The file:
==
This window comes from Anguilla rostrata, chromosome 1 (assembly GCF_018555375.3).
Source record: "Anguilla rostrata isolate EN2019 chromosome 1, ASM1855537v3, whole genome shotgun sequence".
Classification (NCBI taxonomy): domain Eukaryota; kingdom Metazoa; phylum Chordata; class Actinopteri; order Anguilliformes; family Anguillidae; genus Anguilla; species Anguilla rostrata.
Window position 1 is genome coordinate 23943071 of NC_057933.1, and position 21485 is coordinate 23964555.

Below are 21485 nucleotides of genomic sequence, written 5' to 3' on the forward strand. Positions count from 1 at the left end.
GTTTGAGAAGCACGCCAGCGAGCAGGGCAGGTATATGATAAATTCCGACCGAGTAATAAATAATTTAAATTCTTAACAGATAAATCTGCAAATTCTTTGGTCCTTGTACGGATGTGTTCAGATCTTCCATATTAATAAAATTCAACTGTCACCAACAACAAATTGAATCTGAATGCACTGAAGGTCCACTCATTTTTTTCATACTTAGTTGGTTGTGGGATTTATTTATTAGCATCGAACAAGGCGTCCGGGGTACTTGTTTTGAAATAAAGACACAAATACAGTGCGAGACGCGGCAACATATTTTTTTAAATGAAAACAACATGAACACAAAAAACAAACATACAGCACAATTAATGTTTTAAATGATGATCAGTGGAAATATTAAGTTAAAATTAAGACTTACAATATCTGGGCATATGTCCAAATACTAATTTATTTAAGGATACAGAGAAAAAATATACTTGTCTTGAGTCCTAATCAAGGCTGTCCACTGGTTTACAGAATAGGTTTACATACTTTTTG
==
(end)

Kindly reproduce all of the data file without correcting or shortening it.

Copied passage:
This window comes from Anguilla rostrata, chromosome 1 (assembly GCF_018555375.3).
Source record: "Anguilla rostrata isolate EN2019 chromosome 1, ASM1855537v3, whole genome shotgun sequence".
Classification (NCBI taxonomy): domain Eukaryota; kingdom Metazoa; phylum Chordata; class Actinopteri; order Anguilliformes; family Anguillidae; genus Anguilla; species Anguilla rostrata.
Window position 1 is genome coordinate 23943071 of NC_057933.1, and position 21485 is coordinate 23964555.

Below are 21485 nucleotides of genomic sequence, written 5' to 3' on the forward strand. Positions count from 1 at the left end.
GTTTGAGAAGCACGCCAGCGAGCAGGGCAGGTATATGATAAATTCCGACCGAGTAATAAATAATTTAAATTCTTAACAGATAAATCTGCAAATTCTTTGGTCCTTGTACGGATGTGTTCAGATCTTCCATATTAATAAAATTCAACTGTCACCAACAACAAATTGAATCTGAATGCACTGAAGGTCCACTCATTTTTTTCATACTTAGTTGGTTGTGGGATTTATTTATTAGCATCGAACAAGGCGTCCGGGGTACTTGTTTTGAAATAAAGACACAAATACAGTGCGAGACGCGGCAACATATTTTTTTAAATGAAAACAACATGAACACAAAAAACAAACATACAGCACAATTAATGTTTTAAATGATGATCAGTGGAAATATTAAGTTAAAATTAAGACTTACAATATCTGGGCATATGTCCAAATACTAATTTATTTAAGGATACAGAGAAAAAATATACTTGTCTTGAGTCCTAATCAAGGCTGTCCACTGGTTTACAGAATAGGTTTACATACTTTTTG